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Volvo — you know that safety-crazed Swedish company pumping out those rather svelte cars of late — have unveiled its latest ultra-advanced engine. Sounds boring, right? Not when the motor in question uses three turbochargers.
You’d think a company more worried about safety wouldn’t want its engines to emit any more power, but apparently 320-horsepower just isn’t enough. Volvo is rating the new concept powertrain at 450-horsepower, enough to mildly embarrass a Lexus or Jaguar, with much larger engines.
It’s a novel concept too utilising Volvo’s Drive-E technology, and some rather ingenious thinking. Traditional multi-turbo systems are mounted in series at varying sizes. For example, Mercedes’ tri-turbo engines of recent years has employed a smaller turbo with less inertia to spin up at lower revs, while the larger two spin up as the revs climb, proving a smooth power delivery without the tell-tale turbo lag single-turbo systems to suffer from.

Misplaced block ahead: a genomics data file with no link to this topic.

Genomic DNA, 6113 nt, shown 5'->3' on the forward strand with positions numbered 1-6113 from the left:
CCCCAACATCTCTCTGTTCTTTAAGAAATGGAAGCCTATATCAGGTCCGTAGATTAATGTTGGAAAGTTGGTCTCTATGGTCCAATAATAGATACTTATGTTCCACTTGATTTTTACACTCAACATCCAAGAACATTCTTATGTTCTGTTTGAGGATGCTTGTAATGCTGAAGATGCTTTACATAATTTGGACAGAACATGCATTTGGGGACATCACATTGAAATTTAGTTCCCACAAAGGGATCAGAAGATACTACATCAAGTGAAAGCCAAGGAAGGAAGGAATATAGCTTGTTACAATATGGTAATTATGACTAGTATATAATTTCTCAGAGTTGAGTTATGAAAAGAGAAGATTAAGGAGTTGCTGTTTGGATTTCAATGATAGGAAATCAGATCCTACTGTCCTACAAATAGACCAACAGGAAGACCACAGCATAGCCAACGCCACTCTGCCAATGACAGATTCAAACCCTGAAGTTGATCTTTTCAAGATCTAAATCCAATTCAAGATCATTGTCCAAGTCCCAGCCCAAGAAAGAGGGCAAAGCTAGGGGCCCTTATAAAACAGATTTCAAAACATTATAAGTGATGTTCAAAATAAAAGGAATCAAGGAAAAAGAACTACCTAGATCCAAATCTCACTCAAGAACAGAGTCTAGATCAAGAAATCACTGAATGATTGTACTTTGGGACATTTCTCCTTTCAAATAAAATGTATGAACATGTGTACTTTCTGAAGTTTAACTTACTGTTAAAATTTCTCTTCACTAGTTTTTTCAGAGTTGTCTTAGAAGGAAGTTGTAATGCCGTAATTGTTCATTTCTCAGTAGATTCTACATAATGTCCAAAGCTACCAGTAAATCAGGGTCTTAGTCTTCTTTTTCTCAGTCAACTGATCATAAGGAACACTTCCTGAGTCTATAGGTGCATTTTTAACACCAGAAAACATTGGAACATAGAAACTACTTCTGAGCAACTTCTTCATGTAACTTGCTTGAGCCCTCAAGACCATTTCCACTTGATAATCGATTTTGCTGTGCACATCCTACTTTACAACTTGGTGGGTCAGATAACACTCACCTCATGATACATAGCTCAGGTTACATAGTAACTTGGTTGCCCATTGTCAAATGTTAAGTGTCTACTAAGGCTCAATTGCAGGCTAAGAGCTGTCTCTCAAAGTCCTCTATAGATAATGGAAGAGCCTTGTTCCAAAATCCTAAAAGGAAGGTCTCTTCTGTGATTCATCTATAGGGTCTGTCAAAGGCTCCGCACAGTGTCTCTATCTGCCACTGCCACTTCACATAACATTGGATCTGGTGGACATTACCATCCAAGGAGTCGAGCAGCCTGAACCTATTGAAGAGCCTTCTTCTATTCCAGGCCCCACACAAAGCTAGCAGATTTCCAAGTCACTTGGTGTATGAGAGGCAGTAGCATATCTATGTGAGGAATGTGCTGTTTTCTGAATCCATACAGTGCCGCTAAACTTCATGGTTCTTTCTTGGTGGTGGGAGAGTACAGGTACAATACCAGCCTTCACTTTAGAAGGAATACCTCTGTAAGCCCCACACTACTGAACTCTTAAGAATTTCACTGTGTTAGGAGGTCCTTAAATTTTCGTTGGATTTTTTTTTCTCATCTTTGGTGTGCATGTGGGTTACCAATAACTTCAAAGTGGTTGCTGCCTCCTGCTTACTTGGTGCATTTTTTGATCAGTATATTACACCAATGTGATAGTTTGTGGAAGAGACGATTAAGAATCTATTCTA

But Volvo thought this to be inefficient, and have employed two traditional turbochargers in parallel on its 2.0-litre four-cylinder engine, with the third powered by an electric motor. Instead of having the exhaust gases power the turbos, the electric motor — which has immediate access to torque — spools the duo, which means less turbo lag and a more immediate power response.
Couple this with a high-pressure fuel delivery system, and the driver has troves of horses to work with.
Dr. Peter Mertens, Senior Vice President for Research and Development at Volvo, reiterates the need for down-sizing of engines, while improving efficiency, at any design cost:
It may sound odd, but this 450 hp powertrain concept is an important part of the Drive-E development program.Â Down-sizing must offer customers attractive and usable power for broad scale emissions reduction to work. Compact powertrains free up space and weight in the structure of the car, which can be used for electrification and even further emissions reduction. And that is our ultimate ambition.
We could very likely see the engine in T versions of its cars, or more interestingly, Polestar racing variants in the not too distant future.